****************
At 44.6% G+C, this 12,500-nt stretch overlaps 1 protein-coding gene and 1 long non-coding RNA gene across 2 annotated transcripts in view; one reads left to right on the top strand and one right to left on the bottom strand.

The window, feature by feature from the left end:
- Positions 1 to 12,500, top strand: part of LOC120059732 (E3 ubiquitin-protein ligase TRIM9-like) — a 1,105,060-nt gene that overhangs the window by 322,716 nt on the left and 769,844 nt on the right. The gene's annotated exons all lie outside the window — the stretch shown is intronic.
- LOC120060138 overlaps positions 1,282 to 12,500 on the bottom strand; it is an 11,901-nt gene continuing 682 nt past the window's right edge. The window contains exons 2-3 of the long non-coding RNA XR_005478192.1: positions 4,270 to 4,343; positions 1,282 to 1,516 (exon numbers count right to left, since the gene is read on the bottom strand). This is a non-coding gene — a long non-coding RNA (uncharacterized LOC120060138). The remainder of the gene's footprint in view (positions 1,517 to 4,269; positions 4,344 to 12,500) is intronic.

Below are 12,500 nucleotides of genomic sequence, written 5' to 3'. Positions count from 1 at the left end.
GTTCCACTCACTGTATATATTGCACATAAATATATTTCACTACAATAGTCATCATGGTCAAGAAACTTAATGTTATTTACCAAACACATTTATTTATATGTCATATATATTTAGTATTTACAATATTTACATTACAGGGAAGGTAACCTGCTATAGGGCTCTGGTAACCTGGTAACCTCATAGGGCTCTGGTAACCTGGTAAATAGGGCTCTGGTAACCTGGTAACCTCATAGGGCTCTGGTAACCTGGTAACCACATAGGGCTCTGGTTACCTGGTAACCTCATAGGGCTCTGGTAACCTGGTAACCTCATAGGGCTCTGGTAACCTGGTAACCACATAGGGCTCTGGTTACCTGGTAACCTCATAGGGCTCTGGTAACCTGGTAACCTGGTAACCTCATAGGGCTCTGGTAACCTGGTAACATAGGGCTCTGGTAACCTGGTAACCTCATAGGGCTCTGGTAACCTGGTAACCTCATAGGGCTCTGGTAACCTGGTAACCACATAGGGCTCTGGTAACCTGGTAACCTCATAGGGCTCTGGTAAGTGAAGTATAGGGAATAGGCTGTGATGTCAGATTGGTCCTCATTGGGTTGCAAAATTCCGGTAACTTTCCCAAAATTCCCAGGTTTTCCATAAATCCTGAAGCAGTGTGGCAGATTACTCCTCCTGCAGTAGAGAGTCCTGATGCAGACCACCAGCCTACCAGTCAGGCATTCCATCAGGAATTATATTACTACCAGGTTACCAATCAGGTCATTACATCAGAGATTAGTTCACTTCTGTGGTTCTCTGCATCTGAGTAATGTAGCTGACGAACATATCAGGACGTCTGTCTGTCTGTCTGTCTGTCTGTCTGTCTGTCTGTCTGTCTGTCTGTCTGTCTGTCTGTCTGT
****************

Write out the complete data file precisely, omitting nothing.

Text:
At 44.6% G+C, this 12,500-nt stretch overlaps 1 protein-coding gene and 1 long non-coding RNA gene across 2 annotated transcripts in view; one reads left to right on the top strand and one right to left on the bottom strand.

The window, feature by feature from the left end:
- Positions 1 to 12,500, top strand: part of LOC120059732 (E3 ubiquitin-protein ligase TRIM9-like) — a 1,105,060-nt gene that overhangs the window by 322,716 nt on the left and 769,844 nt on the right. The gene's annotated exons all lie outside the window — the stretch shown is intronic.
- LOC120060138 overlaps positions 1,282 to 12,500 on the bottom strand; it is an 11,901-nt gene continuing 682 nt past the window's right edge. The window contains exons 2-3 of the long non-coding RNA XR_005478192.1: positions 4,270 to 4,343; positions 1,282 to 1,516 (exon numbers count right to left, since the gene is read on the bottom strand). This is a non-coding gene — a long non-coding RNA (uncharacterized LOC120060138). The remainder of the gene's footprint in view (positions 1,517 to 4,269; positions 4,344 to 12,500) is intronic.

Below are 12,500 nucleotides of genomic sequence, written 5' to 3'. Positions count from 1 at the left end.
GTTCCACTCACTGTATATATTGCACATAAATATATTTCACTACAATAGTCATCATGGTCAAGAAACTTAATGTTATTTACCAAACACATTTATTTATATGTCATATATATTTAGTATTTACAATATTTACATTACAGGGAAGGTAACCTGCTATAGGGCTCTGGTAACCTGGTAACCTCATAGGGCTCTGGTAACCTGGTAAATAGGGCTCTGGTAACCTGGTAACCTCATAGGGCTCTGGTAACCTGGTAACCACATAGGGCTCTGGTTACCTGGTAACCTCATAGGGCTCTGGTAACCTGGTAACCTCATAGGGCTCTGGTAACCTGGTAACCACATAGGGCTCTGGTTACCTGGTAACCTCATAGGGCTCTGGTAACCTGGTAACCTGGTAACCTCATAGGGCTCTGGTAACCTGGTAACATAGGGCTCTGGTAACCTGGTAACCTCATAGGGCTCTGGTAACCTGGTAACCTCATAGGGCTCTGGTAACCTGGTAACCACATAGGGCTCTGGTAACCTGGTAACCTCATAGGGCTCTGGTAAGTGAAGTATAGGGAATAGGCTGTGATGTCAGATTGGTCCTCATTGGGTTGCAAAATTCCGGTAACTTTCCCAAAATTCCCAGGTTTTCCATAAATCCTGAAGCAGTGTGGCAGATTACTCCTCCTGCAGTAGAGAGTCCTGATGCAGACCACCAGCCTACCAGTCAGGCATTCCATCAGGAATTATATTACTACCAGGTTACCAATCAGGTCATTACATCAGAGATTAGTTCACTTCTGTGGTTCTCTGCATCTGAGTAATGTAGCTGACGAACATATCAGGACGTCTGTCTGTCTGTCTGTCTGTCTGTCTGTCTGTCTGTCTGTCTGTCTGTCTGTCTGTCTGTCTGT